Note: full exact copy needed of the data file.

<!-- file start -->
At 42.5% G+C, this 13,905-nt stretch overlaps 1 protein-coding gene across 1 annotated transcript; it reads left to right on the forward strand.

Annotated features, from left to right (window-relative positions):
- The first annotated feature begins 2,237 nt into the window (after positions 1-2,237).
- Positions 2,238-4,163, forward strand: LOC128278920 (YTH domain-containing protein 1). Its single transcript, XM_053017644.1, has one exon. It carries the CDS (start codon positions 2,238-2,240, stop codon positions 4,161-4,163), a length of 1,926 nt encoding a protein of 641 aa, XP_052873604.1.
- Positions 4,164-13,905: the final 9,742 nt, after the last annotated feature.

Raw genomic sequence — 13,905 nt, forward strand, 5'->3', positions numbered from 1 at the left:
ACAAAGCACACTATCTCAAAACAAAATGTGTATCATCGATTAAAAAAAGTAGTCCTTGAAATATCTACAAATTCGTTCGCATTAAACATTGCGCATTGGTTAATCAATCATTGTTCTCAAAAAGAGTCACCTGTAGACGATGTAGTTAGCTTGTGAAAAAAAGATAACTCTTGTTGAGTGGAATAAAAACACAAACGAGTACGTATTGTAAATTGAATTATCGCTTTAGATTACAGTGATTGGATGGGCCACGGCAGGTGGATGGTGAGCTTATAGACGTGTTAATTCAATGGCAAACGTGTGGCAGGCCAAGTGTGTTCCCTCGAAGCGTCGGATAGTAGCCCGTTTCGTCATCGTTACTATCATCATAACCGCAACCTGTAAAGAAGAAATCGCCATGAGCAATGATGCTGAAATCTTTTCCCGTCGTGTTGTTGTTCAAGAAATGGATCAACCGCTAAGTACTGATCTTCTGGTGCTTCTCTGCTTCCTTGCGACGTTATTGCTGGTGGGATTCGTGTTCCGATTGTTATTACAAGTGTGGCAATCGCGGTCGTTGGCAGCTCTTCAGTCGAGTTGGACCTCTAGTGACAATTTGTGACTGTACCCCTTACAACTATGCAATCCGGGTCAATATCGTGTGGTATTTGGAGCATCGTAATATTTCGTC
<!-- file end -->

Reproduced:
At 42.5% G+C, this 13,905-nt stretch overlaps 1 protein-coding gene across 1 annotated transcript; it reads left to right on the forward strand.

Annotated features, from left to right (window-relative positions):
- The first annotated feature begins 2,237 nt into the window (after positions 1-2,237).
- Positions 2,238-4,163, forward strand: LOC128278920 (YTH domain-containing protein 1). Its single transcript, XM_053017644.1, has one exon. It carries the CDS (start codon positions 2,238-2,240, stop codon positions 4,161-4,163), a length of 1,926 nt encoding a protein of 641 aa, XP_052873604.1.
- Positions 4,164-13,905: the final 9,742 nt, after the last annotated feature.

Raw genomic sequence — 13,905 nt, forward strand, 5'->3', positions numbered from 1 at the left:
ACAAAGCACACTATCTCAAAACAAAATGTGTATCATCGATTAAAAAAAGTAGTCCTTGAAATATCTACAAATTCGTTCGCATTAAACATTGCGCATTGGTTAATCAATCATTGTTCTCAAAAAGAGTCACCTGTAGACGATGTAGTTAGCTTGTGAAAAAAAGATAACTCTTGTTGAGTGGAATAAAAACACAAACGAGTACGTATTGTAAATTGAATTATCGCTTTAGATTACAGTGATTGGATGGGCCACGGCAGGTGGATGGTGAGCTTATAGACGTGTTAATTCAATGGCAAACGTGTGGCAGGCCAAGTGTGTTCCCTCGAAGCGTCGGATAGTAGCCCGTTTCGTCATCGTTACTATCATCATAACCGCAACCTGTAAAGAAGAAATCGCCATGAGCAATGATGCTGAAATCTTTTCCCGTCGTGTTGTTGTTCAAGAAATGGATCAACCGCTAAGTACTGATCTTCTGGTGCTTCTCTGCTTCCTTGCGACGTTATTGCTGGTGGGATTCGTGTTCCGATTGTTATTACAAGTGTGGCAATCGCGGTCGTTGGCAGCTCTTCAGTCGAGTTGGACCTCTAGTGACAATTTGTGACTGTACCCCTTACAACTATGCAATCCGGGTCAATATCGTGTGGTATTTGGAGCATCGTAATATTTCGTC